By MARK BLANKENSHIP
We all know TKTS is a place to buy discounted theatre tickets, but in the 40 years since it was created, it's also become an emotional touchstone for New York theatre lovers. Ask anyone who cares about the arts in this city, and they'll almost certainly have a memory of TKTS.
That became obvious on Monday at TDF's gala, which celebrated 40 years of TKTS in Times Square and the remarkable career of Philip J. Smith, chairman and co-chief executive officer of the Shubert Organization. Along with his success as a Broadway producer, Smith has been vital to TKTS: He even helped find the trailer that housed the very first booth. As celebrities saluted him at the Edison Ballroom, they made it clear how much they valued his work.
The legendary actress Dame Zoe Caldwell recalled sending both of her sons to work at TKTS, and she said it was their first step in joining the Broadway family. The rest of her speech was just as personal, including a surprising, touching finale: Noting that Smith's favorite musical was My Fair Lady, she serenaded him with "Wouldn't It Be Loverly." It was electric to see one theatre legend honor another in the artistic language they shared.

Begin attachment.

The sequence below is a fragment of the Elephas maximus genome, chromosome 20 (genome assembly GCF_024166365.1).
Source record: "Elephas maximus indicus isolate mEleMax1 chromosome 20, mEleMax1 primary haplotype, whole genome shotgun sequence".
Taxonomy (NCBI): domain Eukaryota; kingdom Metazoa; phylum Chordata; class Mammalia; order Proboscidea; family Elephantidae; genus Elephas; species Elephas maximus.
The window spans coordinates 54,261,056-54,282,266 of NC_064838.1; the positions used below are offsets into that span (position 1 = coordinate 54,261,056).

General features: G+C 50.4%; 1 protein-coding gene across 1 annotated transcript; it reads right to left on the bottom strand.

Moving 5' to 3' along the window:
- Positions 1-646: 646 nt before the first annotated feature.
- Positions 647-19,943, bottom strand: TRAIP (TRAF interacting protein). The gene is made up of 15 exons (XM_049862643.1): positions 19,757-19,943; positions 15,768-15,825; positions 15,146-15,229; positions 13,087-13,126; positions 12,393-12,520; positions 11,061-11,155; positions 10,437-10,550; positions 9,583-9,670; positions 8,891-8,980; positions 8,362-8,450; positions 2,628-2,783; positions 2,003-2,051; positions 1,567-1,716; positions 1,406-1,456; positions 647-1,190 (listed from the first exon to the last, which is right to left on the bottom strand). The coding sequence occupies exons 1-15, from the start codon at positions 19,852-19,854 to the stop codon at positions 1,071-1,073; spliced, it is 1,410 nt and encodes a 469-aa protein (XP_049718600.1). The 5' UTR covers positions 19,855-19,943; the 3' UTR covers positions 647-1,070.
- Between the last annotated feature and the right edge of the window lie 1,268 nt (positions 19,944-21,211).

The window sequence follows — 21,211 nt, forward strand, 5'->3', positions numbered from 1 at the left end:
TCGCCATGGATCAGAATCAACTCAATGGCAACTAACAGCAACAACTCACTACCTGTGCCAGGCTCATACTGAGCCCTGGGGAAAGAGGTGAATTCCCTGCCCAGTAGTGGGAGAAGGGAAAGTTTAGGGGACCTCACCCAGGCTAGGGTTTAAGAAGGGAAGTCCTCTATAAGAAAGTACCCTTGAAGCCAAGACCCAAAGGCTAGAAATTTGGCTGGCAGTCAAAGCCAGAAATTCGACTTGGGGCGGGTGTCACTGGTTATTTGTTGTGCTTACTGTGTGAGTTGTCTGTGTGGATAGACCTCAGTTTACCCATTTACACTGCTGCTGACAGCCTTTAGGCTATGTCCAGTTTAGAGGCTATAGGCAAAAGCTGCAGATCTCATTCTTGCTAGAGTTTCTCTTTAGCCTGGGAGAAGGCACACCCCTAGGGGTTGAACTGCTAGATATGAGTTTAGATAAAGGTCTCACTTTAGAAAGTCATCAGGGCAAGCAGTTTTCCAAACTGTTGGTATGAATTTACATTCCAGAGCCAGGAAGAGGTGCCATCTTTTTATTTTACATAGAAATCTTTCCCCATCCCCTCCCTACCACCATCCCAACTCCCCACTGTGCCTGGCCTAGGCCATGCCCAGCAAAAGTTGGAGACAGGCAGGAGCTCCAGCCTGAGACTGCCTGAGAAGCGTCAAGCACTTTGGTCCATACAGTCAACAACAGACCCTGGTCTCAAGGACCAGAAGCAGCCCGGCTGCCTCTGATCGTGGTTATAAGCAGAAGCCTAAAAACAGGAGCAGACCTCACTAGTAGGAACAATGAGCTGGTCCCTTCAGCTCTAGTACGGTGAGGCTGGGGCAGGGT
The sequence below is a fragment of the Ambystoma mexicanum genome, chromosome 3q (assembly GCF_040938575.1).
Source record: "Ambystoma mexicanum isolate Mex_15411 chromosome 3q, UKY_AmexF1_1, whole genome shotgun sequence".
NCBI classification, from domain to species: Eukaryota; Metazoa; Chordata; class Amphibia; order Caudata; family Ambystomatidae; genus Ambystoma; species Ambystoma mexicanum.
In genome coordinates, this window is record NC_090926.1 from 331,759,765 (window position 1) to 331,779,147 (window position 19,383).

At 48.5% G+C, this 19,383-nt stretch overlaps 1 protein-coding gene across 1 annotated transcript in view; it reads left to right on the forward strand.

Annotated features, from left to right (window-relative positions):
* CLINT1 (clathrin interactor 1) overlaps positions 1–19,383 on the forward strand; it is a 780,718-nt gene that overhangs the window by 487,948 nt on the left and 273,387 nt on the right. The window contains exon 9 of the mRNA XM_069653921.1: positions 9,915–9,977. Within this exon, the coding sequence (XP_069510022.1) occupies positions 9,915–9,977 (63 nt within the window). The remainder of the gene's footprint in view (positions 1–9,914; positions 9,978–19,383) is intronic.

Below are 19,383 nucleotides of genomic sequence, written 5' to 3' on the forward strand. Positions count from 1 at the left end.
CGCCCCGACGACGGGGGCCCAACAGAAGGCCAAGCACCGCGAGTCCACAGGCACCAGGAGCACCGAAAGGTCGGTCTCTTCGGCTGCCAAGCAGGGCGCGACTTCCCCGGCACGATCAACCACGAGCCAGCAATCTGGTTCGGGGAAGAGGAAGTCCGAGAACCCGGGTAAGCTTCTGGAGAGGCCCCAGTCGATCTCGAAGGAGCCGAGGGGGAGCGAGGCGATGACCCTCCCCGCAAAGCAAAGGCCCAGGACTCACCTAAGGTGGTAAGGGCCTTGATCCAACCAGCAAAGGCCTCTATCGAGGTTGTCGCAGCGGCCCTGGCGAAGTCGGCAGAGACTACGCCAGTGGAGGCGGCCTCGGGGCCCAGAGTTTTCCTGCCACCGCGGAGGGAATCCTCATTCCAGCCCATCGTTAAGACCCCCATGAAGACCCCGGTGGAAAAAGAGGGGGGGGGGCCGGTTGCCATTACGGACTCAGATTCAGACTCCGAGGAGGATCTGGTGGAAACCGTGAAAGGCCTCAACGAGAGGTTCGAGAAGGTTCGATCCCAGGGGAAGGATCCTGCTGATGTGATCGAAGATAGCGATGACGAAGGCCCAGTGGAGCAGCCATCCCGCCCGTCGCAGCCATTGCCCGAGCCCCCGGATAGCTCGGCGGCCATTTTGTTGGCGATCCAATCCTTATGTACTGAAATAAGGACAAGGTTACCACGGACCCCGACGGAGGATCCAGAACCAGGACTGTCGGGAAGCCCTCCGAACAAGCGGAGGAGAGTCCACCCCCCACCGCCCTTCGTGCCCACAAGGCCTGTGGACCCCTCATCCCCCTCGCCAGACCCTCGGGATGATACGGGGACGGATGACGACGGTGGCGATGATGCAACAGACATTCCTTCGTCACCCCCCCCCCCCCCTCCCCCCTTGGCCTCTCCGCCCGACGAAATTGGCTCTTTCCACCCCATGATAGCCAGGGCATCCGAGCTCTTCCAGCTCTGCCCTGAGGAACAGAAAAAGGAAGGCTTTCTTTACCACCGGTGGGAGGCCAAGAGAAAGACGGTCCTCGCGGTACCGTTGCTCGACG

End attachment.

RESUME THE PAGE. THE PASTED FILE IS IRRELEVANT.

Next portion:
Before that, Caldwell also delivered the night's most charming moment: She had forgotten her glasses at her table, and since she couldn't read her speech without them, she borrowed a pair from a man on the front row. (At least four people leapt to their feet to offer their eyewear, which proves that a Dame can still get respect in this town.)
More memorable moments came from Bernadette Peters, who flawlessly sang a trio of musical theatre standards; Hugh Jackman, who appeared in a pre-taped video tribute to Smith; and the cast of Forbidden Broadway, who debuted a new song about TDF. (You can watch it below.)
Tying everything together was host Douglas Carter Beane, the playwright who has two shows on Broadway this spring, (He wrote the new book for Cinderella, and his drama The Nance premieres in April.) Early in the night, Beane remembered telling his parents he wanted to work in the theatre. Just to be sure, they told him, he needed to go to New York and see three shows. Soon enough, he was at TKTS, and by the end of that weekend, he was hooked on theatre forever.
Later, Beane joked that he was surrounded by young people, and he reminded the twenty-somethings what World War II was. At the end of the night, though, he told everyone they should find twenty-somethings wandering through Times Square and point them toward TKTS.
After all, Beane said, that's how young people can start their theatre habits, just like he did. It was a reminder that TKTS is still doing what it has done for 40 years: Making the theatre more accessible for everyone and helping countless people fall in love with the stage.
Mark Blankenship is TDF's online content editor
Photos by Anita and Steve Shevett